“It’s not only age but also growth that’s necessitating this effort,” Miller said. “We just can’t accommodate all the things that have to go on.”

The parish vision is to demolish the entire Esterman Hall complex and the barracks and construct a two-story, multipurpose building for offices, a library and meeting spaces for ministries and outreach programs.

New classrooms would house evening and weekend religious education classes as well as the school, which currently serves grades pre-K through 6 and will expand over the next two school years to serve grade 7 and then grade 8.

“The building would accommodate all of those functions,” Hempelmann said. “And it would be very efficient because we’d be sharing the space for many purposes and therefore sharing the cost of utilities and maintenance.”

According to Miller, the parish council first articulated the need for the new building four years ago, then went about the process of “getting the okays.”

The primary hurdle was the property’s residential zoning, which would have required the church to obtain a zoning variance before undertaking construction. However, the church got a boon when the city’s 2004 Comprehensive Plan included its corner in the mixed-use Madison Avenue District.

“That allowed us to build what we want to build without special use permits,” Hempelmann said.

On Sunday, the planning committee held an “Our Faith, Our Future” launch event to build fundraising momentum. But having already raised over $2 million through what Hempelmann calls “pacesetter gifts” of $10,000 to $1 million, the church has nearly met the minimum $2.4 million needed to start construction.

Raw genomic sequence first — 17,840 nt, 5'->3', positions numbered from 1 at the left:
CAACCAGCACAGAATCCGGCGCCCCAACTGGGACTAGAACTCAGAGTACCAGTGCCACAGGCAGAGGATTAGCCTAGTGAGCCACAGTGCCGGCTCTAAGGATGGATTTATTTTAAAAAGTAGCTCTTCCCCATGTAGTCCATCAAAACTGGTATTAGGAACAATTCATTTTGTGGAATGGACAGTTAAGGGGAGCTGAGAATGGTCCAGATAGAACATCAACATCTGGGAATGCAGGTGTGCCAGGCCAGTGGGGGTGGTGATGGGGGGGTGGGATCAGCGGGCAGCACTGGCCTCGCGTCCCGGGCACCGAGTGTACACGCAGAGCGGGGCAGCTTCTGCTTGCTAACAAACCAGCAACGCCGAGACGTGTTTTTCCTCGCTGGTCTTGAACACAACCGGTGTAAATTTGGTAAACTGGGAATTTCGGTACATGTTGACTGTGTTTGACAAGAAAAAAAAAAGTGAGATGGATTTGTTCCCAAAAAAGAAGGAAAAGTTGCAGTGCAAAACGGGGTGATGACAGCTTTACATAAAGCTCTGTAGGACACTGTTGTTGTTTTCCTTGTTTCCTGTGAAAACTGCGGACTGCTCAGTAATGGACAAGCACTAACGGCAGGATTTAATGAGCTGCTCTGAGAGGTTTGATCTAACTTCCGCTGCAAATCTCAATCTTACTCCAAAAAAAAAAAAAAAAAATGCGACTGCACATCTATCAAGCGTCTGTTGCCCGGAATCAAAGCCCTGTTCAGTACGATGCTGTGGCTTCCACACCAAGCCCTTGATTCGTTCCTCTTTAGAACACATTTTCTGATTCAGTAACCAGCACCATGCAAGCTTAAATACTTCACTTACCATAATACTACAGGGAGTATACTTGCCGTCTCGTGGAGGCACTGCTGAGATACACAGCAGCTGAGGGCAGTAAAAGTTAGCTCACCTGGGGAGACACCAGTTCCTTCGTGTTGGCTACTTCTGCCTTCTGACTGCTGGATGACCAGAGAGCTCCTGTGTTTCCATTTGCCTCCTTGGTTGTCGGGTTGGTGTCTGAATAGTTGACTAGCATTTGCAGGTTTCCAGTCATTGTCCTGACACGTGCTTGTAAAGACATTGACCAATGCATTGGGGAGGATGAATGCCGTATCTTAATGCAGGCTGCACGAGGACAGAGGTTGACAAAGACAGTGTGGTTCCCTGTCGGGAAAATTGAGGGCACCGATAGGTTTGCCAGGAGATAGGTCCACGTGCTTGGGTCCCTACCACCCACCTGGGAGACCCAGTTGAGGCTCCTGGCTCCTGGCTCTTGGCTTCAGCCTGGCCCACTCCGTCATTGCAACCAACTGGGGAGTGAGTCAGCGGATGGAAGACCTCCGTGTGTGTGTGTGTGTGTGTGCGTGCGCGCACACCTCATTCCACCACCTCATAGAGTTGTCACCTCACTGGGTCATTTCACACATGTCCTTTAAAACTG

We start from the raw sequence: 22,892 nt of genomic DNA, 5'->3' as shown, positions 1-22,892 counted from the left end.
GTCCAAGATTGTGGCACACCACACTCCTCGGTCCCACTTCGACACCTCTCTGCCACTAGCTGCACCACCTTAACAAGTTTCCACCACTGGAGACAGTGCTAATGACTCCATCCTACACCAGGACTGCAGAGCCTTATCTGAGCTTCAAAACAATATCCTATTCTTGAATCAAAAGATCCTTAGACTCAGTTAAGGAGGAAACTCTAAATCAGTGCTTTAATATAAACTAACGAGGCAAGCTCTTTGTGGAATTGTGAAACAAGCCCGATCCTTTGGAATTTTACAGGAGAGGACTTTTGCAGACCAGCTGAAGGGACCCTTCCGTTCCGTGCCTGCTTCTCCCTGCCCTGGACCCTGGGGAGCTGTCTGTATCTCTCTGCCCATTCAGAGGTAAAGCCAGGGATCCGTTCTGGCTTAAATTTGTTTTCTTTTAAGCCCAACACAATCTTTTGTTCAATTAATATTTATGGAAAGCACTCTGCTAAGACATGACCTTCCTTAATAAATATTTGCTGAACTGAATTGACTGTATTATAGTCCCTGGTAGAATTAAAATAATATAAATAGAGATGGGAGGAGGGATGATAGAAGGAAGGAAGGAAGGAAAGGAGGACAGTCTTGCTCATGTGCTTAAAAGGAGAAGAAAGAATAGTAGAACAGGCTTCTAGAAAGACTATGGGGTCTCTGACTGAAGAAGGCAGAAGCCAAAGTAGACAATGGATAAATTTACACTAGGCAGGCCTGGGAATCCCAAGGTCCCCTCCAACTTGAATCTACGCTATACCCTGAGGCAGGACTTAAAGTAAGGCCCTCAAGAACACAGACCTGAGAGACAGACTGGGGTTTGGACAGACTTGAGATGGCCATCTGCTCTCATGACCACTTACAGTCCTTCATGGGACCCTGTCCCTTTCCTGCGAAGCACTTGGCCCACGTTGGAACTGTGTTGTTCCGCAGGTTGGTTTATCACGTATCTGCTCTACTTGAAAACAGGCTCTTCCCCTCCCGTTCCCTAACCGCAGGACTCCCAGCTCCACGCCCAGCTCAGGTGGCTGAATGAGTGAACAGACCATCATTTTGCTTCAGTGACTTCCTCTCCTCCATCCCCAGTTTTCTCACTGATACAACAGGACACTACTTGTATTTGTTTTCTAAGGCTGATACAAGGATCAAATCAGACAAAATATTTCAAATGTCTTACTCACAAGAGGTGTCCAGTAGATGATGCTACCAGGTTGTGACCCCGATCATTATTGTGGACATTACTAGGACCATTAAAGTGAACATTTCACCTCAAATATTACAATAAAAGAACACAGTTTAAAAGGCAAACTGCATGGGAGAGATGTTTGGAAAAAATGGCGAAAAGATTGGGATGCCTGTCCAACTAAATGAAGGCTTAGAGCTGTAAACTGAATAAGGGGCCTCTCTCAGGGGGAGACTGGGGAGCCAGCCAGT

The project’s “challenge goal” is $5.45 million, which combined with other funds on hand would fully cover the $6.2 million project cost and enable St. Cecilia to emerge debt-free.

Having pursued pacesetter gifts since January, campaign volunteers are now ready to solicit “advanced” gifts of $5,000 to $50,000. May will bring the “community gift” phase reaching out to everyone in the parish. Miller says that the church fully expects to complete its fundraising effort by July of this year.

Parish groups will then meet to finalize the building’s usage requirements, bring in an architect to draw up the plans, solicit construction bids, demolish the old building and get to work. Moehring says they hope to begin “de-construction” in summer 2008 and move into the new facility 12 to 15 months later.

“We are off to a phenomenal start,” Hempelmann said.

Conceptual drawings of the new facility show an L-shaped building with a courtyard facing the sanctuary and Conger Hall. Hempelmann said the church may also hold future campaigns to build a gym and auditorium.

The building’s final design will, however, depend on the success of “Our Faith, Our Future.”

“We’re praying for manna from heaven,” Miller said.